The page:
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to realize the extent of the Bill. In choosing the most important thing a country can have, a secret service, can they really be serious about not having parliamentary review? The McDonald Commission recommended parliamentary review. There is parliamentary review in other countries. Can they really be serious in saying that this kind of set up will protect the rights of people? It is only window dressing. If Liberal Members have spoken about upgrading the rights of Parliament and individual Members of Parliament, then why not trust individual Members of Parliament with the review of some of these problems?

When the Hon. Member for Vancouver South (Mr. Fraser) and the Hon. Member for Burnaby (Mr. Robinson) were speaking, I was thinking about the area of Boundary Road and 49th Avenue in Vancouver. East of that area is the riding of the Hon. Member for Burnaby. Southwest of that area is the riding of the Hon. Member for Vancouver South. Northwest of that area is my riding of Vancouver-Kingsway. All three of us have risen tonight to demand parliamentary scrutiny. All the people in that area are working class people. They live in small homes or apartments. These people, I feel, still trust Parliament but they do not trust a Government which has gone a long way away from them. These people are not subversives, nor likely to be. However, they may belong to a church group which supports, for example, aid to Nicaragua, and they are liable to be targeted. They may send their children to university, and while in university their children may espouse a progressive cause, such as not testing the Cruise missile. Those children may have their phones bugged or may be targeted. This can happen because it has happened to many people.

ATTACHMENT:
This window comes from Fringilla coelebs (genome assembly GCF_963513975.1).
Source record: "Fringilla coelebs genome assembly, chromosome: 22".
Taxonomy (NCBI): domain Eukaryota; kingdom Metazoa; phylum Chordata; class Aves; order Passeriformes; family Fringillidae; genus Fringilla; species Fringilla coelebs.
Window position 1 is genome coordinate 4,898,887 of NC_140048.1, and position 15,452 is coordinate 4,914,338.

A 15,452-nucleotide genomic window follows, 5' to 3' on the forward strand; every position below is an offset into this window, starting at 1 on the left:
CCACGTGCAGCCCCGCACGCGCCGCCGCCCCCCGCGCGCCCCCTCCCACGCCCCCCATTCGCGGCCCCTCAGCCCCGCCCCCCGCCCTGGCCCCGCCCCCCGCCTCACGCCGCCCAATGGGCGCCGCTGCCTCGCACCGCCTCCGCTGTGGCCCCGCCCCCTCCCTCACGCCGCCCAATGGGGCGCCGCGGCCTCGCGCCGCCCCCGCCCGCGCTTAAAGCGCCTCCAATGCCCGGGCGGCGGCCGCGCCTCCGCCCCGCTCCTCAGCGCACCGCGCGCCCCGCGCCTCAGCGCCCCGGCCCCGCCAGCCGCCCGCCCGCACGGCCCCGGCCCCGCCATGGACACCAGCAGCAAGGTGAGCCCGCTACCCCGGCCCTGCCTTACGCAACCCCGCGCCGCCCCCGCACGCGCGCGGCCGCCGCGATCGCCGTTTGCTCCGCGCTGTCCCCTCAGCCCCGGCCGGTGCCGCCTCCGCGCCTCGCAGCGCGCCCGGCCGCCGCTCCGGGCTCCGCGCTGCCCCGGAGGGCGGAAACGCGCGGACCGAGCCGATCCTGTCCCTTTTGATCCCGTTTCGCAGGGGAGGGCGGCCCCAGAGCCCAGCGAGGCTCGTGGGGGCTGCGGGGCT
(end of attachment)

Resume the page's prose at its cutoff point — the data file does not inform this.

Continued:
Topic:   GOVERNMENT ORDERS
Subtopic:   CANADIAN SECURITY INTELLIGENCE SERVICE ACT
Sub-subtopic:   MEASURE TO ESTABLISH
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LIB

Robert Phillip Kaplan (Solicitor General of Canada)

Liberal

Mr. Kaplan:

That is why we are introducing these controls.

Topic:   GOVERNMENT ORDERS
Subtopic:   CANADIAN SECURITY INTELLIGENCE SERVICE ACT
Sub-subtopic:   MEASURE TO ESTABLISH
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NDP

Ian Gardiner Waddell

New Democratic Party

Mr. Waddell:

If it can seize the membership list of the PQ, it can seize the membership of a left wing club in the campus of UBC.

Topic:   GOVERNMENT ORDERS
Subtopic:   CANADIAN SECURITY INTELLIGENCE SERVICE ACT
Sub-subtopic:   MEASURE TO ESTABLISH
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LIB

Robert Phillip Kaplan (Solicitor General of Canada)

Liberal

Mr. Kaplan:

Why do you think we are introducing these controls?

Topic:   GOVERNMENT ORDERS
Subtopic:   CANADIAN SECURITY INTELLIGENCE SERVICE ACT
Sub-subtopic:   MEASURE TO ESTABLISH
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NDP

Ian Gardiner Waddell

New Democratic Party

Mr. Waddell:

Would the Solicitor General listen to me for a moment? People may be in a peace march in Vancouver and may be investigated or targeted for that. Let us hope they will not be, and the chances are, perhaps, that they will not be. However, I would not count on it by looking at past actions. What happens if something goes wrong with the system? Philippe Gigantes, the Senator, wrote an article about things going wrong where some senior civil servants in this town were victimized by the security service. If something goes wrong, who is to review it? This is an agency which is responsible to no one, an agency which is appointed by the Government, and God knows what kind of Government we will have in the future in this country.

What are Liberal Members afraid of? Are they afraid to trust parliamentary democracy, Members of Parliament and themselves in a proper committee setting with the proper rules? They do that in the United States because Americans

believe in democracy. We have often criticized the United States, God knows, lots of times on this side of the House, but one has to admire its faith in freedom and democracy.

Topic:   GOVERNMENT ORDERS
Subtopic:   CANADIAN SECURITY INTELLIGENCE SERVICE ACT
Sub-subtopic:   MEASURE TO ESTABLISH
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LIB

Robert Phillip Kaplan (Solicitor General of Canada)

Liberal

Mr. Kaplan:

And the operations of the CIA?

Topic:   GOVERNMENT ORDERS
Subtopic:   CANADIAN SECURITY INTELLIGENCE SERVICE ACT
Sub-subtopic:   MEASURE TO ESTABLISH
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NDP

Ian Gardiner Waddell

New Democratic Party

Mr. Waddell:

But this system, Mr. Solicitor General, is a wrong system. You are going against the trend of parliamentary democracy.

Topic:   GOVERNMENT ORDERS
Subtopic:   CANADIAN SECURITY INTELLIGENCE SERVICE ACT